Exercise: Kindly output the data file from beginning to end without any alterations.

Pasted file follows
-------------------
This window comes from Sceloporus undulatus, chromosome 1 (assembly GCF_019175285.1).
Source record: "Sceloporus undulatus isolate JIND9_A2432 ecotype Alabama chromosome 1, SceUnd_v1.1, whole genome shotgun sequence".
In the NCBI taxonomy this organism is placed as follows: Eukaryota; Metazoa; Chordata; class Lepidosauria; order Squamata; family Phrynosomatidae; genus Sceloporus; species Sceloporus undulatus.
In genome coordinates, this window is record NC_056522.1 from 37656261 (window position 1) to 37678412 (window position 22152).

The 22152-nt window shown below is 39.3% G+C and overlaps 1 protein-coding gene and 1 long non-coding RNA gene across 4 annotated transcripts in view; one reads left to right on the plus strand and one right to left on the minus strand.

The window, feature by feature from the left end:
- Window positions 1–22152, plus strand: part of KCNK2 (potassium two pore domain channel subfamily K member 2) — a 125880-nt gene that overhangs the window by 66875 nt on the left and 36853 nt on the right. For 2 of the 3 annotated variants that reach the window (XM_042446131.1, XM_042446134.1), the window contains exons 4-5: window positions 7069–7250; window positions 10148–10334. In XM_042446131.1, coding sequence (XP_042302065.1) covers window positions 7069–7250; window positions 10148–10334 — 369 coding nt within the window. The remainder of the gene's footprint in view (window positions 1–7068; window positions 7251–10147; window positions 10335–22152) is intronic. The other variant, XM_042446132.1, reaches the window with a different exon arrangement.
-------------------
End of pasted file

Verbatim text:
This window comes from Sceloporus undulatus, chromosome 1 (assembly GCF_019175285.1).
Source record: "Sceloporus undulatus isolate JIND9_A2432 ecotype Alabama chromosome 1, SceUnd_v1.1, whole genome shotgun sequence".
In the NCBI taxonomy this organism is placed as follows: Eukaryota; Metazoa; Chordata; class Lepidosauria; order Squamata; family Phrynosomatidae; genus Sceloporus; species Sceloporus undulatus.
In genome coordinates, this window is record NC_056522.1 from 37656261 (window position 1) to 37678412 (window position 22152).

The 22152-nt window shown below is 39.3% G+C and overlaps 1 protein-coding gene and 1 long non-coding RNA gene across 4 annotated transcripts in view; one reads left to right on the plus strand and one right to left on the minus strand.

The window, feature by feature from the left end:
- Window positions 1–22152, plus strand: part of KCNK2 (potassium two pore domain channel subfamily K member 2) — a 125880-nt gene that overhangs the window by 66875 nt on the left and 36853 nt on the right. For 2 of the 3 annotated variants that reach the window (XM_042446131.1, XM_042446134.1), the window contains exons 4-5: window positions 7069–7250; window positions 10148–10334. In XM_042446131.1, coding sequence (XP_042302065.1) covers window positions 7069–7250; window positions 10148–10334 — 369 coding nt within the window. The remainder of the gene's footprint in view (window positions 1–7068; window positions 7251–10147; window positions 10335–22152) is intronic. The other variant, XM_042446132.1, reaches the window with a different exon arrangement.